We made a pit stop in Kanpur to see my paternal grandmother and uncle (chacha). My parents also happened to be visiting at the same time which was a bonus! We had great conversations, ate a lot of chaat and consumed a lot of alcohol – something that is somewhat of a trend when Dad and Raj, Chacha and Raj or Dad and Chacha get together. So it was triple the enthusiasm this time ;). Raj collected firewood from the backyard and built a bonfire on our last night there 🙂
Here is a funny picture of Dad getting a massage from chacha who in turn got a surprise massage from Raj!
My grandma and I swapped stories about Rishikesh. She had been there in the late 1950s with four kids in tow (my uncle hadn’t been born then and Dad was just seven years old!). She described crossing the Ram jhoola and hiking up the hill to her uncle’s cottage where they spent a few days. She remembered acres of mango orchards and I was sad to report that I hadn’t seen a single mango tree. She also took all the kids down to the Ganga for a dip in the holy water. I was imagining Dad as a seven year old chilling on the banks of the Ganga surrounded by mango trees 🙂
Kanpur is also on the bank of the Ganga but it is far from a holy place. The leather tanneries let out their waste in the Ganga making it one of the most polluted rivers in the world. While there were no worshippers at the ghats in Kanpur, this pollution didn’t seem to stop or bother the believers who were happy to take a dip, bathe, and swim in the waters downstream at Varanasi, our next stop.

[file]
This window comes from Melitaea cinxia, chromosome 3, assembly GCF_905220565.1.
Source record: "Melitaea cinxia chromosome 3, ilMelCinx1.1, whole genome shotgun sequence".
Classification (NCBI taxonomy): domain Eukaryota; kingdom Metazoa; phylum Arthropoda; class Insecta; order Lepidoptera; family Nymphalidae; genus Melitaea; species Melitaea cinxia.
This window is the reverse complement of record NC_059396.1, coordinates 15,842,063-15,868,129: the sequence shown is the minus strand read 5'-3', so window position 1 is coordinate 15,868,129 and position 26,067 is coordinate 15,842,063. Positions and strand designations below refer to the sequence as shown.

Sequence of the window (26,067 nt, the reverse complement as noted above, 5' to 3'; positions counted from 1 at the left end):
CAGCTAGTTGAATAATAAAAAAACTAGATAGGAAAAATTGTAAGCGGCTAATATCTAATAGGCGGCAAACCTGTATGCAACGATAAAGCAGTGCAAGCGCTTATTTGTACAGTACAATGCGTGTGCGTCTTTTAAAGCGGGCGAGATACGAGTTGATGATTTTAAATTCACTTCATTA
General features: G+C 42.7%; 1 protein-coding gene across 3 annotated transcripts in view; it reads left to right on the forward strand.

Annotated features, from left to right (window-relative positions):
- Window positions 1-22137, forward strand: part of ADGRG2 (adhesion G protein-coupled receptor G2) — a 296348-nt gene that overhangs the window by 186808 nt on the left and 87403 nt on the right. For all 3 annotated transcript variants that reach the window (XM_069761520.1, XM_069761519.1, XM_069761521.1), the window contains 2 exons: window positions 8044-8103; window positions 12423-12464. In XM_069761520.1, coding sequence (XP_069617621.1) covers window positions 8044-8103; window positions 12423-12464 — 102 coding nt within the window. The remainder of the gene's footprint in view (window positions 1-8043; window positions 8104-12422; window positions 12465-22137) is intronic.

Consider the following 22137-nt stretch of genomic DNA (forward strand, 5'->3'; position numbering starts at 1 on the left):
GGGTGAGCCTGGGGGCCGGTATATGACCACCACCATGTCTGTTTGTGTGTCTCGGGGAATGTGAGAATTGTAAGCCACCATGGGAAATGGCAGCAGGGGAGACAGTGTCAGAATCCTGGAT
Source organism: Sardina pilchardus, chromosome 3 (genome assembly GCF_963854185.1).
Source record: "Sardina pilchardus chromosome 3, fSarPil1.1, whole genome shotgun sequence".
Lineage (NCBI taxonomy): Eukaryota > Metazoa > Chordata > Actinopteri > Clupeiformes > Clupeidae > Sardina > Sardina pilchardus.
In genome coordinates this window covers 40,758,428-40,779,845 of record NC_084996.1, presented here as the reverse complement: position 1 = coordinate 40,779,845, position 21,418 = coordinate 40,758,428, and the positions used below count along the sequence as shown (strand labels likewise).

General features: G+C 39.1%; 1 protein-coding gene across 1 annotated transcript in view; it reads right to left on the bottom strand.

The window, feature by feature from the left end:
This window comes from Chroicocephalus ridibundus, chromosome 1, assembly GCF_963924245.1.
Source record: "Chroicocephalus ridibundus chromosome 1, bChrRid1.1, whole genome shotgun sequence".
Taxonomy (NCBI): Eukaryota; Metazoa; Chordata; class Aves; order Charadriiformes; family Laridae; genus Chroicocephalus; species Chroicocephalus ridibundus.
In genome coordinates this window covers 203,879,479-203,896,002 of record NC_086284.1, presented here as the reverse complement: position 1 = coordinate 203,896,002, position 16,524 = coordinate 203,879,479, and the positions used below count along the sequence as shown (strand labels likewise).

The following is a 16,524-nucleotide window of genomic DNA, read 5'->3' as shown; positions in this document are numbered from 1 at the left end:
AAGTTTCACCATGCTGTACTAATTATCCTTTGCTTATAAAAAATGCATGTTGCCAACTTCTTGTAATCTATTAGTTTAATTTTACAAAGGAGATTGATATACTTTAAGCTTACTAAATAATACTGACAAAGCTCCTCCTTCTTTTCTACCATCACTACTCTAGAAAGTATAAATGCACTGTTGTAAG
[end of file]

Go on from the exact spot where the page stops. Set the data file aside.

Varanasi is the oldest and one of the holiest cities in India where Hindus from all over the country come to die or cremate loved ones. Many Hindus believe that dying at Varanasi brings moksha. Bodies are cremated on the banks of the Ganga, ashes are sprinkled in the river and heads are shaved for the rituals around death. Death, a concept that frightens me, is so out in the open at Varanasi. The city is so in your face, so raw. I’m glad I went to Varanasi but I don’t think I ever want to go back.
We arrived in Varanasi by train and ‘splurged’ $20 a night for a room with a balcony overlooking the river. We took a boat ride the next morning to explore the various ghats and watch the sun come up. Dawn breaking over the Ganga was beautiful. The ghats came to life with people washing their clothes and themselves, folks offering early morning prayers along the bank and tourists in the multiple boats being chased around by hawkers in smaller boats. The ghats were typically named after a temple or the ruins of the palace by the Ganga.